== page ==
The same percentages used to determine the primary support obligation determine each parent’s share of additional child-related expenses, such as childcare, school costs and healthcare premiums. These obligations are in addition to the primary support amount.

Finally, the parent with the higher support obligation is designated as the payer. Subtract the obligation of the parent with the lower obligation from the obligation of the payer parent, and this will be the amount paid.

An Example of the Florida Child Support Calculation

The state maintains a worksheet to help parents with these calculations. Here’s an example of how it works.

One parent calculates their net income at $4,000 monthly. The other reports net income of $3,000 monthly. The couple have two children. Using the combined net income of $7,000 for two children, the grid shows the minimum support need is $1,885.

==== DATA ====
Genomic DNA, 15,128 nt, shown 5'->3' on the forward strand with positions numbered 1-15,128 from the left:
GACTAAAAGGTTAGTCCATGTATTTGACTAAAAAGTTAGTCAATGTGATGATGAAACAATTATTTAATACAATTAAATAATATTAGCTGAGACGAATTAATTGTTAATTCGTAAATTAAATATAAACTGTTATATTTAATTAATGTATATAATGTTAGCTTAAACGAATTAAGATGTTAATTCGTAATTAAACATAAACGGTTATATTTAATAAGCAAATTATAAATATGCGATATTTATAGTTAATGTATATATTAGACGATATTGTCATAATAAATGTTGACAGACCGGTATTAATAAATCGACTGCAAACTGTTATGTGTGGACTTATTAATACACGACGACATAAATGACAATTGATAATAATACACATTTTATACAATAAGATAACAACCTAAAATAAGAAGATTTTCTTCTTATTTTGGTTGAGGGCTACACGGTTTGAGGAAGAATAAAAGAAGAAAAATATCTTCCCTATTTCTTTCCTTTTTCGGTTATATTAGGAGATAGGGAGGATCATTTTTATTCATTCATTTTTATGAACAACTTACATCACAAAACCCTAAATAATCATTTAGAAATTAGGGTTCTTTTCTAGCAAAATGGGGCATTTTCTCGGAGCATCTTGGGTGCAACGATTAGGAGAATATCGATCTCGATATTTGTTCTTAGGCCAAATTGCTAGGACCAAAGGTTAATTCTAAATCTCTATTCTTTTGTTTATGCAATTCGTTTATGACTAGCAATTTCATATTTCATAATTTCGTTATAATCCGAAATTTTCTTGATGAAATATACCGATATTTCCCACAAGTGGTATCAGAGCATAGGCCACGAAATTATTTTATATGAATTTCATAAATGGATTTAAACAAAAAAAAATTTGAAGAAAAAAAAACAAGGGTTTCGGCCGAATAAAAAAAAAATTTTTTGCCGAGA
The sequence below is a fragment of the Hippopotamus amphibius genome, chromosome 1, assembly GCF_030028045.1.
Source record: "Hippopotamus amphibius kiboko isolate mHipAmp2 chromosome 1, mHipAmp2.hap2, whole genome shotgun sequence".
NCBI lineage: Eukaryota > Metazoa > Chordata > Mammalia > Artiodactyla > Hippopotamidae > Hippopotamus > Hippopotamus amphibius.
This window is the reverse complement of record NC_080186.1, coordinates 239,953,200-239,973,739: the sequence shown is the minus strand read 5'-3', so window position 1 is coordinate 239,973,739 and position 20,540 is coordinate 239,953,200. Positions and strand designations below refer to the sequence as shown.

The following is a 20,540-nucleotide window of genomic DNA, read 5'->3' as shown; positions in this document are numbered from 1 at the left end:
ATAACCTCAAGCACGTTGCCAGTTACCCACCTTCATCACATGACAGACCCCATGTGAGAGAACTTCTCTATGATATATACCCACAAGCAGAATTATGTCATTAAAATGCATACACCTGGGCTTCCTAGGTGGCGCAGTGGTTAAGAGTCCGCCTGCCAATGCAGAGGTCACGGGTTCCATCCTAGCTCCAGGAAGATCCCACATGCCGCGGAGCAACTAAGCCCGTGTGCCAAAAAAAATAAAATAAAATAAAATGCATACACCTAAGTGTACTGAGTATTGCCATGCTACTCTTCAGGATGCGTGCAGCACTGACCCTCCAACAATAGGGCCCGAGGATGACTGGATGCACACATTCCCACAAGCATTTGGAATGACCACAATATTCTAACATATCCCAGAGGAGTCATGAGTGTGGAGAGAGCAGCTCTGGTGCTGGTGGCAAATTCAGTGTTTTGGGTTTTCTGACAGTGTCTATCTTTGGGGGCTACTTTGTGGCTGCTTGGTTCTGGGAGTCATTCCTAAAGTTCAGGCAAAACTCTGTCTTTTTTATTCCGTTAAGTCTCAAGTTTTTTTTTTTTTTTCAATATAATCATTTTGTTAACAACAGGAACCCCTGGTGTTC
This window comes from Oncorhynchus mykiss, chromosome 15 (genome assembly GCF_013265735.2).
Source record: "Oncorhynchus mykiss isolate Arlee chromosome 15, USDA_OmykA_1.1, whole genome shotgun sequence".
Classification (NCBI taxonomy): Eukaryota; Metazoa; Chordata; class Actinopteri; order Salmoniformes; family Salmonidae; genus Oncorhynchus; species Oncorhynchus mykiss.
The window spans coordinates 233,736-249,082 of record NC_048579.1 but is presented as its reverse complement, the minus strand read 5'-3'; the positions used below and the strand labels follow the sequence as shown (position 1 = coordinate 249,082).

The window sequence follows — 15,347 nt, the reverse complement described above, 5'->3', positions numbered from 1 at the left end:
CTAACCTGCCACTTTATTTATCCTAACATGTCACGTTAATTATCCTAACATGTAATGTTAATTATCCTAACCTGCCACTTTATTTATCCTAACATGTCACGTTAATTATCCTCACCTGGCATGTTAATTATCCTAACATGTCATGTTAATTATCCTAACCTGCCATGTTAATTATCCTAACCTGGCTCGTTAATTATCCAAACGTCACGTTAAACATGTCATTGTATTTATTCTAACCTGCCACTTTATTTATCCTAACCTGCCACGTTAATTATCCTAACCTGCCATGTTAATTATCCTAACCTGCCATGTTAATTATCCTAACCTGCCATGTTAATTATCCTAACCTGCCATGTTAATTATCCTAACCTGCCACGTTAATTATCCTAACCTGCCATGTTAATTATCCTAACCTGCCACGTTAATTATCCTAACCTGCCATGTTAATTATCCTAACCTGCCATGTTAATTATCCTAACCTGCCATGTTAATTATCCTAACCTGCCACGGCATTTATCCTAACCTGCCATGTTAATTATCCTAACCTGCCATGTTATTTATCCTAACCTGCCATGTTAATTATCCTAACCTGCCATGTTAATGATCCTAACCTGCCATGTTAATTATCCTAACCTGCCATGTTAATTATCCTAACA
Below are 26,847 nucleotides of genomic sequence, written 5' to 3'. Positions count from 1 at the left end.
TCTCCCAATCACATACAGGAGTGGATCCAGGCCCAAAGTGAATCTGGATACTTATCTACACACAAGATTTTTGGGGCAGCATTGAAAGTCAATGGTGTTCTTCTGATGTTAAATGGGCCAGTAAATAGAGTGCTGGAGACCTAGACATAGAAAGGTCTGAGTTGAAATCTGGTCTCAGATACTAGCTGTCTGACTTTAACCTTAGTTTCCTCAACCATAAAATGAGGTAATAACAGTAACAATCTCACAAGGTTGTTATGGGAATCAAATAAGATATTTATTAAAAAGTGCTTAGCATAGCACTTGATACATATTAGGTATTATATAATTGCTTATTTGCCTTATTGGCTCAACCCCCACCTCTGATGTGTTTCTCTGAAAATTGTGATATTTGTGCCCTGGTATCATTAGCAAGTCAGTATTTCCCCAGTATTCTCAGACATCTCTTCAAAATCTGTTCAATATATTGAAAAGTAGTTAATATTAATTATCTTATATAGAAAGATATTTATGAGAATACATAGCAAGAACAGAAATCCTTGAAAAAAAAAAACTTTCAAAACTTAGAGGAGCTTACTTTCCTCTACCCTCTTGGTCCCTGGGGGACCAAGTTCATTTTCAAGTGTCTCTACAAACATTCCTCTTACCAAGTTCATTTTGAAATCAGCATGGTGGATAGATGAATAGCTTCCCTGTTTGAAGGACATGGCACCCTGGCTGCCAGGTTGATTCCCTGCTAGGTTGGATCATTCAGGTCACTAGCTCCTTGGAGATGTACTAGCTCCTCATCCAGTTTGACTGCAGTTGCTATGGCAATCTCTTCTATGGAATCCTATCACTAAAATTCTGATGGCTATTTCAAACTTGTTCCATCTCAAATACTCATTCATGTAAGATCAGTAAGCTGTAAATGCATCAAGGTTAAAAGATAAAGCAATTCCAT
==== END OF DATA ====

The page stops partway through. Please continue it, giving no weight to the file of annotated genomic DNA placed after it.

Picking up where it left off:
Dividing the higher-earning parent’s $4,000 in monthly net income by the $7,000 combined net income figure shows their share is 57%. This parent’s support obligation is 57% of $1,885, or $1,074. The other parent’s percentage obligation is $3,000 divided by $7,000, or 43%. Their share of the obligation is 42% times $1,885, or $791. Rounded percentages used in this example don’t add up to 100%.

In addition, the two children have $240 per month in school expenses and health insurance premiums. The higher-earning parent’s share of this is 57% times $240, or $137. The lower-earning parent’s share is 42% times $240, or $101. Again, rounding makes percentages add up to less than 100%.